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Four Financial Questions for Couples


Financial discussions, though necessary, can be a minefield for couples. Half of couples frequently or occasionally argue over money and 38% actually never resolve the disagreement.

Financial discussions can be a minefield for couples. Disagreements and money trouble are the top reasons for divorce and half of couples argue frequently or occasionally about money, according to a new study.

But these discussions are necessary. A new Fidelity Investments survey found of the 51% of couples who fight over money, 38% actually never resolve the argument in a mutually agreeable way, according to Fidelity.

“The fact that many couples disagree about money isn’t surprising, but the realization so many don’t actually resolve their financial squabbles is cause for concern,” Lauren Brouhard, senior vice president of Retirement at Fidelity, said in a statement. “When it comes to making your relationship a financial affair to remember, even the closest of couples have opportunities to get more on the same page.”

Even couples who never or rarely fight about money can be in a difficult situation. More than a third of couples admitted that not both of them know where important household financial and legal papers are.

A survey from COUNTRY Financial recently discovered that 81% of married Americans know about their spouse’s debt. That’s means there’s still a significant number of married couples that aren’t open about all of their finances.

Retirement is also a source of contention. The Fidelity survey found that a third of working couples disagree on the role working will play during retirement. Furthermore 38% aren’t on the same page regarding the lifestyle they expect to lead in retirement.

“Just as you plan for everything else in life, it’s important to make financial planning a regular part of your conversations,” Brouhard said.

The following essential questions from Fidelity should be discussed among couples.

Are you truly equal partners when it comes to handling finances?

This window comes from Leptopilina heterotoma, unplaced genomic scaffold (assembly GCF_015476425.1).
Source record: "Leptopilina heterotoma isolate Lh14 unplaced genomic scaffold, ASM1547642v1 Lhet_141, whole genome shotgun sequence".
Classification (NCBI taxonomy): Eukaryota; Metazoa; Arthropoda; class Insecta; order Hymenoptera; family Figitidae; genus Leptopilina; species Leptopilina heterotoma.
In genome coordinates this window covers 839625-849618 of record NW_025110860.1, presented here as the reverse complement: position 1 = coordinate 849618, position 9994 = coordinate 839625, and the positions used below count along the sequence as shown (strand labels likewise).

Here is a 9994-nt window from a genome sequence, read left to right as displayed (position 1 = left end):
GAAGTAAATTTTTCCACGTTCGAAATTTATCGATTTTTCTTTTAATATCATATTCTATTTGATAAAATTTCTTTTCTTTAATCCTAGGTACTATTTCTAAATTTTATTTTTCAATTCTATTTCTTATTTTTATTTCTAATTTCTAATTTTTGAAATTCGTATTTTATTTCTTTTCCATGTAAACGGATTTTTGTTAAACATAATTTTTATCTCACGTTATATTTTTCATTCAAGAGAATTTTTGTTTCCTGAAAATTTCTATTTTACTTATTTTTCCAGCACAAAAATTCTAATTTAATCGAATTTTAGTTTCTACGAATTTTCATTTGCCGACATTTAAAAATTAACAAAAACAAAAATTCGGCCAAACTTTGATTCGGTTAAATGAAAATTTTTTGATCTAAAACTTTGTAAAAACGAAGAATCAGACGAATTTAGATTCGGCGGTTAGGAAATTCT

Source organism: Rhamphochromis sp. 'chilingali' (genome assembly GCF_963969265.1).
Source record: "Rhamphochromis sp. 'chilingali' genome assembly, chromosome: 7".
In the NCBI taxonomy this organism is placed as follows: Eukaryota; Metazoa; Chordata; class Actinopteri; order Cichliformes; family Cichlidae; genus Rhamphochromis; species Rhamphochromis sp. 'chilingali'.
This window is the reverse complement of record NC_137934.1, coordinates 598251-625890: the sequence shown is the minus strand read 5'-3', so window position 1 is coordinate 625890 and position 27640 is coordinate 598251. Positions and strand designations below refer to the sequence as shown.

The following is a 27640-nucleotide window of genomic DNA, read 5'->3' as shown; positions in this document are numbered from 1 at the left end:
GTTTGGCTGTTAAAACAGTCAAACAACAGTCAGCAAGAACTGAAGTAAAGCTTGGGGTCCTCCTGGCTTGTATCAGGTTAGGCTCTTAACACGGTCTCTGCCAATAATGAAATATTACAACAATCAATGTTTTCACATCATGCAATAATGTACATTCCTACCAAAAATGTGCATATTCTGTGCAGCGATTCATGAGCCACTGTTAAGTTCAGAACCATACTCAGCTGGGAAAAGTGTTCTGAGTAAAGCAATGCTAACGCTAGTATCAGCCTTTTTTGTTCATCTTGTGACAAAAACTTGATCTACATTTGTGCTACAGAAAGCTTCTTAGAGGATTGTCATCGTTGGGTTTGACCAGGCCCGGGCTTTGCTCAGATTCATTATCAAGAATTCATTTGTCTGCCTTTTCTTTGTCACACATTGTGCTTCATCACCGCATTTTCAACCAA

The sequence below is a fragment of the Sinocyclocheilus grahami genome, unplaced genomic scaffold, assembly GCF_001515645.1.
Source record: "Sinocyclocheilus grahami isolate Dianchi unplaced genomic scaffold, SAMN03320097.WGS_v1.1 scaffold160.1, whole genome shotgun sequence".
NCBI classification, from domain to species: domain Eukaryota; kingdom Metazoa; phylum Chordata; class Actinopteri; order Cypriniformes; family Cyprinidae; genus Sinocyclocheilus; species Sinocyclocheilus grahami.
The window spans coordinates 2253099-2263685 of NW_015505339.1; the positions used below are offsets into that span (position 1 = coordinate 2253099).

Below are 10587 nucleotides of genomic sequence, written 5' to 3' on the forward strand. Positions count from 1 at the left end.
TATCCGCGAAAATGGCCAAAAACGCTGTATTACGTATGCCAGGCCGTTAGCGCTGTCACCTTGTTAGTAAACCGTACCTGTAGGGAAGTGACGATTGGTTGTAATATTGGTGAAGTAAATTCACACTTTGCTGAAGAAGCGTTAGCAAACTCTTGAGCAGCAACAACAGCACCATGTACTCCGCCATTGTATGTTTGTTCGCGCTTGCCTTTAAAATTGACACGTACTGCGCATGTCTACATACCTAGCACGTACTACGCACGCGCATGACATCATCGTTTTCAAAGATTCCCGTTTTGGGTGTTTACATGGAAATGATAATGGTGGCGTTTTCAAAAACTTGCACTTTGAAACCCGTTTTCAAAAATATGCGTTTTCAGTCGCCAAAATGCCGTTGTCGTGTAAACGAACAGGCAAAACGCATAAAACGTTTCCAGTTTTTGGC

Even if one person is the financial planner, both need to know and understand everything in case someone needs to take over.

“A bit of contingency planning now can help you avoid a larger problem down the road,” according to Fidelity.

A Fidelity survey from September 2013 found that women remain much less confident in their finances. Just 19% are primarily in charge of long-term retirement decisions and a quarter is responsible for day-to-day financial decisions. And, yet, with the divorce rate greater than 50% and the average woman outliving the man in her life by nearly five years, it’s likely she will have to assume sole responsibility of finances at some point.

Do you both have a handle on the insurance and brokerage accounts?

If beneficiaries aren’t assigned to these accounts, then there are legal implications, according to Fidelity. However, the survey found that 31% of couples disagree about who the primary beneficiary is on their life insurance policies, while 27% disagree about retirement account beneficiaries.

If you’re not careful, beneficiary designations on bank or brokerage account forms could contradict and supersede instructions in the will, which can lead to many unintended and unwanted consequences.

Are you jointly maximizing your savings potential?

Both members of a couple should be contributing to tax-advantaged savings accounts (if eligible), such as a company’s workplace plan or an IRA, with the joint assets properly allocated.

“Establishing and maintaining an age-appropriate asset allocation that adjusts over time is critical to savings success,” according to Fidelity.

Do you have a shared vision for what your retirement might look like?

Unfortunately, many couples aren’t in agreement when it comes to retirement. There’s a big difference between traveling and being content to stay at home. If your goals aren’t the same, how can you plan appropriately?

The fact that couples haven’t discussed paying for expensive health care costs in retirement is concerning. A Fidelity study from March 2013 calculated that couples will need $220,000 to cover medical expenses throughout retirement. That could consume a considerable amount of retirement savings.

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Victor J. Dzau, MD, gives expert advice
Victor J. Dzau, MD, gives expert advice